*Editor's Note: In the time since Francesca wrote this post, federal officials made the first arrest related to the 2010 oil spill in the Gulf of Mexico--a move that the New York Times speculated was "just the opening salvo in the government’s case against the company and the contractors involved in the explosion of the Deepwater Horizon drilling rig and oil spill on April 20, 2010."
It’s two years later, and the evidence is mounting that the BP oil disaster in the Gulf is an environmental horror show.
Mutant Fish, Shrimp and Crabs And Plummeting Catch
Fishermen from Louisiana to Florida are seeing grotesque deformities among large numbers of shrimp, fish, and crabs – shrimp without eyes, fish with gaping sores and tumors, and crabs without claws, “that are dying from within … they are still alive, but you open them up and they smell like they've been dead for a week,” as one lifelong fisherwoman told Al Jazeera’s Dahr Jamail.
“We've fished here all our lives and have never seen anything like this,” another shrimper said.
Neither have the scientists. Marine biologist Dr. Jim Cowan told Jamail, “In my 20 years working on red snapper, looking at somewhere between 20- and 30,000 fish, I've never seen anything like this either.”
The catch is down, too – by 90 percent in some fishing grounds. A seafood processor told Jamail that brown shrimp were down by 50 percent and white shrimp were wiped out. The Gulf of Mexico normally provides more than 40 per cent of all the seafood caught in the continental US.
Toxic Brew From BP’s Deepwater Horizon Disaster Blamed
Carl Safina, marine biologist and author of A Sea In Flames, a book about the disaster, told CSRwire:
“The fact that you have these developmental problems goes along with the abundance being very low. For every fish without eyes, many simply died in development. It’s very disturbing that the toxicity is still enough to create developmental problems and cause these breaches in the immune system this long after the oil stopped flowing. The water is still toxic.”
A study by biologist Dr. Andrew Whitehead has linked the biological impacts on marine life in the Gulf to the timing and locations of toxic components of oil. But it’s not just the oil. In a perverse synergy, the mixture of oil, the dispersant Corexit, and drilling chemicals released during the blowout have created a super-toxic brew.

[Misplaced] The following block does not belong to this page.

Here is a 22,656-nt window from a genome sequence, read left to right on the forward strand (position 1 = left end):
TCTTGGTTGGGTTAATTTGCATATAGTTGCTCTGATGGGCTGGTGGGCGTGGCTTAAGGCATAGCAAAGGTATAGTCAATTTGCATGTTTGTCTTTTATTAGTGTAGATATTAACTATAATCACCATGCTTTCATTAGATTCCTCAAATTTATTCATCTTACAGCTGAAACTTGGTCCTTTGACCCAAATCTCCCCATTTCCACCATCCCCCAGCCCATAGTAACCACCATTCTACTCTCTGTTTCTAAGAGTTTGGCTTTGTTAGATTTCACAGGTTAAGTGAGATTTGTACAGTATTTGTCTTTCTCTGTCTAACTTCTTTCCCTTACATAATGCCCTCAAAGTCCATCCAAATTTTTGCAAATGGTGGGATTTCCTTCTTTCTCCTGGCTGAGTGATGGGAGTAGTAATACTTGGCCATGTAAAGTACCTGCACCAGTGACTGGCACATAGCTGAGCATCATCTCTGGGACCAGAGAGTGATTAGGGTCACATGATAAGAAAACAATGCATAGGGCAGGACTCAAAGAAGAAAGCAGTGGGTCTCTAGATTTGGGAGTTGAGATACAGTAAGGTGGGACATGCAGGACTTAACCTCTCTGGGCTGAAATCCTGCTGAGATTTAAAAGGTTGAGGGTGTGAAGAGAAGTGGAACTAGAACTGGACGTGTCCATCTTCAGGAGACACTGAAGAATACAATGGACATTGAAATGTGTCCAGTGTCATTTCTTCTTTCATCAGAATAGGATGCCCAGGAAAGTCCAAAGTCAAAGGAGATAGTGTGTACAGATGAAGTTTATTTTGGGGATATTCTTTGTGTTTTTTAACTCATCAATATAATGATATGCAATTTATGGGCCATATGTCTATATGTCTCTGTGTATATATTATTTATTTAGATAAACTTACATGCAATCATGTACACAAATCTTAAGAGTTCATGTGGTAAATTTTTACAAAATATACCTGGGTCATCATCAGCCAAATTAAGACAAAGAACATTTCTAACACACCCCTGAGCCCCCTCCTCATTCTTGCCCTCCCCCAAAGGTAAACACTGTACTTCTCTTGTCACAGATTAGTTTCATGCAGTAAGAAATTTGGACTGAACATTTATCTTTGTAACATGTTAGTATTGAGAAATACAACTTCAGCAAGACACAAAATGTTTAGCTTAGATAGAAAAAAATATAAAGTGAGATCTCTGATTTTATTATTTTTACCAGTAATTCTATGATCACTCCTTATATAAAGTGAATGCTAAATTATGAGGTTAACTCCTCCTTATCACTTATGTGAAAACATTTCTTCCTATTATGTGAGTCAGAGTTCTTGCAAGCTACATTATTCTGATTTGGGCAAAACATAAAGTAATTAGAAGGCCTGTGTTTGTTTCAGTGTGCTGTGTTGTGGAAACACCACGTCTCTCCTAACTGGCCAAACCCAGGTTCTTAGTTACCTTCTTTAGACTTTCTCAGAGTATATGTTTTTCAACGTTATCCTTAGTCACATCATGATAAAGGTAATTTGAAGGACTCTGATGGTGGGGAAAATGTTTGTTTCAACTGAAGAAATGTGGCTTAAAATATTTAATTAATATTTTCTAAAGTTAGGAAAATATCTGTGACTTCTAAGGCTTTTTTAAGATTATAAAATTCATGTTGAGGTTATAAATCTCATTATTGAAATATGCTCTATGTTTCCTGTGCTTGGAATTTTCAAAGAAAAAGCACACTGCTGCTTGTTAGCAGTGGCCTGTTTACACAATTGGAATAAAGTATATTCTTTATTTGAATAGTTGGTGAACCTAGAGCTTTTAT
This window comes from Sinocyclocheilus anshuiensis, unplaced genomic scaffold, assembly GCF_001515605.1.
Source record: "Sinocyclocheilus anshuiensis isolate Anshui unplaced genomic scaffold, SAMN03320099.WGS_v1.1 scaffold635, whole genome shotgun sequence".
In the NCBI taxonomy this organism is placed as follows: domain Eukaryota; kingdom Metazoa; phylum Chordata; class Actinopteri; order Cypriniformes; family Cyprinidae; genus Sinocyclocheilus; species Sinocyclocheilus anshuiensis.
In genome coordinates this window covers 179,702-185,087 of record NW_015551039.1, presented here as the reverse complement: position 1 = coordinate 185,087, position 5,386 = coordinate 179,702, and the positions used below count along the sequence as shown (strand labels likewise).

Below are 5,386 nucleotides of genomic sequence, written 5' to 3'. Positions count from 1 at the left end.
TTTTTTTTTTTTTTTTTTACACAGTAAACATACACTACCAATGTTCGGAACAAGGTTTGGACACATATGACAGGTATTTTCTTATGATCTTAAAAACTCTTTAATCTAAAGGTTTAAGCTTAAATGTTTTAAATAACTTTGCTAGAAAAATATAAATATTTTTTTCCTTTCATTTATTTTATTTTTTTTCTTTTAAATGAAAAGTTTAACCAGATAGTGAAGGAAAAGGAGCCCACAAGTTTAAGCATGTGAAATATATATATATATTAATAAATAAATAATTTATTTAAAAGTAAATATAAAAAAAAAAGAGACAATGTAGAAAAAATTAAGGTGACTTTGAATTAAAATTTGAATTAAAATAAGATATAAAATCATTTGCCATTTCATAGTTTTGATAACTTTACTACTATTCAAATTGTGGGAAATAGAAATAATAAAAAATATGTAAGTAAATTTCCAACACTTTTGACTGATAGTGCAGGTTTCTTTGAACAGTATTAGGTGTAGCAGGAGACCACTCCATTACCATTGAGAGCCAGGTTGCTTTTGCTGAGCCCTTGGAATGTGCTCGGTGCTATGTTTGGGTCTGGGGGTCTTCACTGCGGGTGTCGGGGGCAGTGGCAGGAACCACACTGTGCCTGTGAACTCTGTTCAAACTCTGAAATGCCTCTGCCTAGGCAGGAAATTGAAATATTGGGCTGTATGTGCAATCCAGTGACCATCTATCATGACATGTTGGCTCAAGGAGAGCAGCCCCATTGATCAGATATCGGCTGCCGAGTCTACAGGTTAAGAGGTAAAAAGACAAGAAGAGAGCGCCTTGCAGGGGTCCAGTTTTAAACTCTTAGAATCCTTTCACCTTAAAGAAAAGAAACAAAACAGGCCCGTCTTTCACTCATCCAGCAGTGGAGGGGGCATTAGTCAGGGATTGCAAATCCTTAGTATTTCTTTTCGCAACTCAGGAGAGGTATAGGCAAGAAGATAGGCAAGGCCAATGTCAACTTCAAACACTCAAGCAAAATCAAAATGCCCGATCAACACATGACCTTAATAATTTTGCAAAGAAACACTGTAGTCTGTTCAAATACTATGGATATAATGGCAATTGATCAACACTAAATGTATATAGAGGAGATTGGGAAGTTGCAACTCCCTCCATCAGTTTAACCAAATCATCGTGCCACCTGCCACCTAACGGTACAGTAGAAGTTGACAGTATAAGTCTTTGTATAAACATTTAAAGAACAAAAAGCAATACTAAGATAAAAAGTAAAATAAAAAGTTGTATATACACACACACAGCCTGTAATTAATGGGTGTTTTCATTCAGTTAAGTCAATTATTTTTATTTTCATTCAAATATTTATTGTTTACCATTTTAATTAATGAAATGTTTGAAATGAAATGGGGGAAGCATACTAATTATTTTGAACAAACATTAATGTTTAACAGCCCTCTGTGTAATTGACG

“The dispersant and oil together are the worst combination, more toxic together than either one by themselves, Safina said. “It was an enormous mistake to spray that dispersant.”
Safina thinks the decision to use the dispersant was a business decision, not one based on environmental protection. “I thought that BP’s motivation was to hide the oil from view so the company wouldn’t be fined as much,” he said. The amount of fines levied by the federal government are tied to the amount of oil judged to have been released, a figure unlikely to ever be accurately known.
Verbal Corexit: BP Greenwashes The Problem Away
You’d never know about the mutated marine life and collapse of the fisheries in the Gulf if you depended on BP for your information. From the pretty pictures of marshes and beaches – pristine, without a tarball in sight – to the soothing nostrums about ecosystem restoration and fish health, BP’s website is a fountain of greenwashing detergent – a kind of verbal Corexit.
“Seafood from the Gulf of Mexico is among the most tested in the world, and, according to the FDA and NOAA, it is as safe now as it was before the accident,” the website reassures the visitor.
It will be a very long time before that seafood actually becomes as safe as it was before the Deepwater Horizon blew up. Here’s Carl Safina’s take on the prognosis:
“Recovery from any large spill of oil takes decades. We’ve already had two years of trouble -- if half of the shrimp and other fish are deformed and it is half of the fish caught from Louisiana and Florida, it’s just beyond belief. It’s a major ecological catastrophe and no one can say how long it will take to recover from that. I won’t be surprised if it turns out that there are some very long term consequences.”